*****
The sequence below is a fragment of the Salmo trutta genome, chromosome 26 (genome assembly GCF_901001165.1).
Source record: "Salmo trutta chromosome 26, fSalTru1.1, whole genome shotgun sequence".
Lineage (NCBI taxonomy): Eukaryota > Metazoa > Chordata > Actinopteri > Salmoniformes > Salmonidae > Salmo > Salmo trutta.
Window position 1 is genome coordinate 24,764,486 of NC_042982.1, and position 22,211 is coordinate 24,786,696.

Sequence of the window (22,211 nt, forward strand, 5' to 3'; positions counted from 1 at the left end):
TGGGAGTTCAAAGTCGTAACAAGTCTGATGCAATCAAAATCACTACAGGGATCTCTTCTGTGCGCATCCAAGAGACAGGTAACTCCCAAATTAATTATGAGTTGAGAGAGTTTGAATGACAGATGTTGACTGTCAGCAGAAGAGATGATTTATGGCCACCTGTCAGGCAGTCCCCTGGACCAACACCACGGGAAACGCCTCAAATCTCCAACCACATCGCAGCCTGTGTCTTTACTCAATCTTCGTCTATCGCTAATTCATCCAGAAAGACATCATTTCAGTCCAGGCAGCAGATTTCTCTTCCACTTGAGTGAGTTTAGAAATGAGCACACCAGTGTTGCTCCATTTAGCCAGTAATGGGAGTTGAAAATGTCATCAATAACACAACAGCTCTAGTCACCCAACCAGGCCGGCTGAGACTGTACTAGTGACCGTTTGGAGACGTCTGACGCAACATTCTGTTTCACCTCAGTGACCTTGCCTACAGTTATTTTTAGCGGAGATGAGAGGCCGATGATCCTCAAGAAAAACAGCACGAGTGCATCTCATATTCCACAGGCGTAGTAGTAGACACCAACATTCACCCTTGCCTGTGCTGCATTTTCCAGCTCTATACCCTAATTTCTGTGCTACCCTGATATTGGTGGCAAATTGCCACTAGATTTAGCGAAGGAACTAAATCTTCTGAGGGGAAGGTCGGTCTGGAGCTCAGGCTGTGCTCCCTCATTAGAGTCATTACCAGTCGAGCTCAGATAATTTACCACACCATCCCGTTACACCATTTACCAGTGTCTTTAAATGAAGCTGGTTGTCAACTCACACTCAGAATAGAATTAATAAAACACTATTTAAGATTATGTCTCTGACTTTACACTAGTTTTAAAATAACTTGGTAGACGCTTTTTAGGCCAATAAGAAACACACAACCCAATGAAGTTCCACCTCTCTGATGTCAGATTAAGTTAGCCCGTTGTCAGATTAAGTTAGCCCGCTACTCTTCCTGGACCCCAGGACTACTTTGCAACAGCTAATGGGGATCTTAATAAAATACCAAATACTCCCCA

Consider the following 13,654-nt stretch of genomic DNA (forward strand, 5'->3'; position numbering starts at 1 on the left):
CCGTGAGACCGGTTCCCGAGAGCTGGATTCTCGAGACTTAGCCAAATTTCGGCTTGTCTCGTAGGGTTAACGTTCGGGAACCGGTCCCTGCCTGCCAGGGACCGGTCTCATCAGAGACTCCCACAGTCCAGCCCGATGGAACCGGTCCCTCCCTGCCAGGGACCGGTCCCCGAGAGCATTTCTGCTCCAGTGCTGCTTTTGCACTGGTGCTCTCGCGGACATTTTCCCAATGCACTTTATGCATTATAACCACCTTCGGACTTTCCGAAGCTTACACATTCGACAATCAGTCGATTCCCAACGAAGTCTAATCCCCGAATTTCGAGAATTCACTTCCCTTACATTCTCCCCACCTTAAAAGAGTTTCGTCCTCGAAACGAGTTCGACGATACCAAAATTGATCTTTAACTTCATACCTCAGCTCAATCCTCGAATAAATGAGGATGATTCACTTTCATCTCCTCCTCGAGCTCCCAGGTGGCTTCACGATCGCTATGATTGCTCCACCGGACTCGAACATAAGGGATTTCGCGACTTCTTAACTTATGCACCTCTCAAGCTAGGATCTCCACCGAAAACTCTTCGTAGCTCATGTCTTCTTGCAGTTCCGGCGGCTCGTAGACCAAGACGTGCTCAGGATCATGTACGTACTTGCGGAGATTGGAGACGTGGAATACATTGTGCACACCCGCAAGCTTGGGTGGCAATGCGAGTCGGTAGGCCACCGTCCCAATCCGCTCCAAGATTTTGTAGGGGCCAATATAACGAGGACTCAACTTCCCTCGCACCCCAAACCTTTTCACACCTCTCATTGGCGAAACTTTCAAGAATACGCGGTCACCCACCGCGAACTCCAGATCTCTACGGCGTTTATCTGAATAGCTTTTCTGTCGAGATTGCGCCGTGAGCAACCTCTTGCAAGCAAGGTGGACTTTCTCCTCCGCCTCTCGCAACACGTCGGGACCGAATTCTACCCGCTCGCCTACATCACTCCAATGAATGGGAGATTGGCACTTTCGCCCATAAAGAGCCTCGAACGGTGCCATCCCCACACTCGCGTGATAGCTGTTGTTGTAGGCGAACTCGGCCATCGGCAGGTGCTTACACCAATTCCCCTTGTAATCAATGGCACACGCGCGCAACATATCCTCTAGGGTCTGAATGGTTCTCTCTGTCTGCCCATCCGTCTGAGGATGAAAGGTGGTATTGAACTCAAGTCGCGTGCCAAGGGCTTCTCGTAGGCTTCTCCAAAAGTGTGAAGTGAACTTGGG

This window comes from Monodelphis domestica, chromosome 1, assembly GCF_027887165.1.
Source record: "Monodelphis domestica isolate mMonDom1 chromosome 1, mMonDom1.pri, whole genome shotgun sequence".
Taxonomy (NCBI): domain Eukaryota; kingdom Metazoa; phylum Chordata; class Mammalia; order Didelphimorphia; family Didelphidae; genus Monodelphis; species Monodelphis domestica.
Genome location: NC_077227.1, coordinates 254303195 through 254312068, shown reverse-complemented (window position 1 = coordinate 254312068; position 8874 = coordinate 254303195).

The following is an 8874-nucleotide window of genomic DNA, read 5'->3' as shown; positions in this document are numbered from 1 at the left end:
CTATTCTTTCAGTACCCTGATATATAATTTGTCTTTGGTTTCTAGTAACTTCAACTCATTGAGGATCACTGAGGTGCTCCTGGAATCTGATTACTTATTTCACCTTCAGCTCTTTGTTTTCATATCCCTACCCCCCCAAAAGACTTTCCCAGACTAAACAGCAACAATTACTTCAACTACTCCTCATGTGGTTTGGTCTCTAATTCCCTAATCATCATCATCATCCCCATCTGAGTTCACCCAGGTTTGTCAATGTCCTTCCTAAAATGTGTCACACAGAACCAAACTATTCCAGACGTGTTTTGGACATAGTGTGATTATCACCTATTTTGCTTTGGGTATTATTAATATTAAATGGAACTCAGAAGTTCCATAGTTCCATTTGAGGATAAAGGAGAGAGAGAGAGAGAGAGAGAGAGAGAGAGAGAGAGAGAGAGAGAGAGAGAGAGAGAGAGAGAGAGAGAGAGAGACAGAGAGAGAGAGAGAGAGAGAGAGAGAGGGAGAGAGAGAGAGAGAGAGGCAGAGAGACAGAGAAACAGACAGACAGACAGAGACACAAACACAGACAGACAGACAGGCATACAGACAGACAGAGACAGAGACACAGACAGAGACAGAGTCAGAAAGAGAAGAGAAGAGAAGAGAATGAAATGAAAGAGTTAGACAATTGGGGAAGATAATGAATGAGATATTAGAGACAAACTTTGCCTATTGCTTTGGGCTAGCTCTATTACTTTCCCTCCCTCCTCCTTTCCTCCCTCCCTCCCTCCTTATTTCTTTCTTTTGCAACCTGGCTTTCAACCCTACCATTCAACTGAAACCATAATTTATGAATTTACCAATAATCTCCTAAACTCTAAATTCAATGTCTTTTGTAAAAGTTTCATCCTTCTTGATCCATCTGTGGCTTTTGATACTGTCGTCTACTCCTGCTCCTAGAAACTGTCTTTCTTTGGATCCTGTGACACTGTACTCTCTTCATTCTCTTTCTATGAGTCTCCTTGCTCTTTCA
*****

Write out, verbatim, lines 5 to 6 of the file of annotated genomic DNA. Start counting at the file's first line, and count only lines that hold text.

Sequence of the window (22,211 nt, forward strand, 5' to 3'; positions counted from 1 at the left end):
TGGGAGTTCAAAGTCGTAACAAGTCTGATGCAATCAAAATCACTACAGGGATCTCTTCTGTGCGCATCCAAGAGACAGGTAACTCCCAAATTAATTATGAGTTGAGAGAGTTTGAATGACAGATGTTGACTGTCAGCAGAAGAGATGATTTATGGCCACCTGTCAGGCAGTCCCCTGGACCAACACCACGGGAAACGCCTCAAATCTCCAACCACATCGCAGCCTGTGTCTTTACTCAATCTTCGTCTATCGCTAATTCATCCAGAAAGACATCATTTCAGTCCAGGCAGCAGATTTCTCTTCCACTTGAGTGAGTTTAGAAATGAGCACACCAGTGTTGCTCCATTTAGCCAGTAATGGGAGTTGAAAATGTCATCAATAACACAACAGCTCTAGTCACCCAACCAGGCCGGCTGAGACTGTACTAGTGACCGTTTGGAGACGTCTGACGCAACATTCTGTTTCACCTCAGTGACCTTGCCTACAGTTATTTTTAGCGGAGATGAGAGGCCGATGATCCTCAAGAAAAACAGCACGAGTGCATCTCATATTCCACAGGCGTAGTAGTAGACACCAACATTCACCCTTGCCTGTGCTGCATTTTCCAGCTCTATACCCTAATTTCTGTGCTACCCTGATATTGGTGGCAAATTGCCACTAGATTTAGCGAAGGAACTAAATCTTCTGAGGGGAAGGTCGGTCTGGAGCTCAGGCTGTGCTCCCTCATTAGAGTCATTACCAGTCGAGCTCAGATAATTTACCACACCATCCCGTTACACCATTTACCAGTGTCTTTAAATGAAGCTGGTTGTCAACTCACACTCAGAATAGAATTAATAAAACACTATTTAAGATTATGTCTCTGACTTTACACTAGTTTTAAAATAACTTGGTAGACGCTTTTTAGGCCAATAAGAAACACACAACCCAATGAAGTTCCACCTCTCTGATGTCAGATTAAGTTAGCCCGTTGTCAGATTAAGTTAGCCCGCTACTCTTCCTGGACCCCAGGACTACTTTGCAACAGCTAATGGGGATCTTAATAAAATACCAAATACTCCCCA